Google You Don't Know
You say: Yet another column about Google?
I say: Man, I could write one every month and
still hardly keep up with the features. I was just
exploring some of them. Only one word for it:
"awesome." Or maybe "cool."
These are useful features, features that you
want to know about.
Take, for example, the calculator feature. Type
in any calculation you want, such as 14*82, and
click Google Search or hit Enter, and Google will
return the answer (1,148). Google's calculator will
find percentages ("20% of 150," for example),
square roots, trigonometric functions, unit
conversions, and much more.
Or for fun, type in your phone number. If you
have a listed number, Google will return your name
and address, as well as the amount in your bank
account. (Kidding on that last one.) Just to the
right of your name and address are links for Yahoo
Maps and MapQuest. Click on that and you'll get a
map of where you live.
OK, so maybe you don't like that anyone can type
in your telephone number and instantly have your
address and a map showing where you live. No
problem. Just to the left of the info that Google
returns when you type in your number is a little
telephone. Click on that, and you'll be taken to
the Google help page, where there's a link you can
click to be removed from Google Phonebook.
To look up a phone number, just type in the
person's name and city.
Google also helps travelers. To look up the
status of your flight, type in the name of the
airline followed by your flight number. If you want
to know the weather conditions at an airport, type
in the three-letter airport code followed by the
A feature that I use a lot now is the one I
mentioned in last month's column: the ability to
look up definitions. You simply type in the word
"define" followed by a colon, then a space, and
then the term you want to define. (define:
boustrophedon) This will find terms and phrases not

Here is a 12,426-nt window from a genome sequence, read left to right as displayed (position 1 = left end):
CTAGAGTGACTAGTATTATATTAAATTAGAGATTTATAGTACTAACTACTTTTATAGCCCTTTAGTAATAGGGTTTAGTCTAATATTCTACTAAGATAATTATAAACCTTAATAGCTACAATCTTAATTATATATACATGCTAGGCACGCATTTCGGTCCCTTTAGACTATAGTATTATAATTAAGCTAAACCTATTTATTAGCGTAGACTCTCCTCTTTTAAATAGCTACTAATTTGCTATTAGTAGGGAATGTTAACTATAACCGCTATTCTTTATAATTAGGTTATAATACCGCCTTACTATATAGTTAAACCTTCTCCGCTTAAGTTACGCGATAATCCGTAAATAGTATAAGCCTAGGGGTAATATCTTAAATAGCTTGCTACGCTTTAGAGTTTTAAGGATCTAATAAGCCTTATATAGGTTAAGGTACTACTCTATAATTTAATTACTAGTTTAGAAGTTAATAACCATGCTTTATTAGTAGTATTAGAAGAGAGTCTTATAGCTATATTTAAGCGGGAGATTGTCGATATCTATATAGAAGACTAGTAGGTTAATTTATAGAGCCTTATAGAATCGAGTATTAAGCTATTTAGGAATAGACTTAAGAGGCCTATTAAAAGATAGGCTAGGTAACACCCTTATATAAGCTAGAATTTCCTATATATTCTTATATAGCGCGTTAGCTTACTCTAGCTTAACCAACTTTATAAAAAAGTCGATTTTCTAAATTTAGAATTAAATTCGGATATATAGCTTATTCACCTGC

necessarily in a dictionary but that do exist in
specialized lexicons on the web.
You can also use Google to find dictionary
definitions. You may have noticed that when you do
a search, at the top of the page of results Google
will say "Searched the web for boustrophedon." The
term you searched for is underlined. If you click
on the underlined term, it will look up the
definition at Dictionary.com.
I also regularly use Google as a spelling
checker. Recently I was writing an article about
China and needed to check the spelling of place
names. I'd simply type the name in Google. You've
probably noticed that if you use an uncommon
spelling of a word, Google will say at the top of
your results page, "Did you mean: xxx." Because
Google's spell check is based on occurrences of all
words on the Internet, it is able to suggest common
spellings for proper nouns that might not appear in
a standard spell check program or dictionary.
Let's stop right here and ask the burning
question some of you are thinking: why would I want
to use Google as a calculator or dictionary? Think
of the time that it takes to dial up the Internet,
go to the Google web site, and then use Google. It
would be faster to pick up a calculator or
I'd feel the same way if I were you. But in my
case, I'm sitting at a computer all day long and am
always connected to the Internet via my broadband
connection. Doing these things via Google is always
a lot faster.
PLUS, I have a Google search function built into
my web browser (Apple's Safari). I don't even have
to go to the Google web site. My browser is always
booted up, and many many times a day I turn to it
to type something into the search box.
Here's good news for you PC users: the free
Toolbar lets you add a Google search box into
Microsoft Internet Explorer. I recommend this
highly. It saves so much time not having to go to
the Google web site to do a search. In addition,
the Toolbar has other features such as blocking
popup ads and filling in forms with one click.
Other Google features include looking up stock
quotes, UPS and FedEx tracking numbers, and more.
© 2004 by Jim Karpen, Ph.D.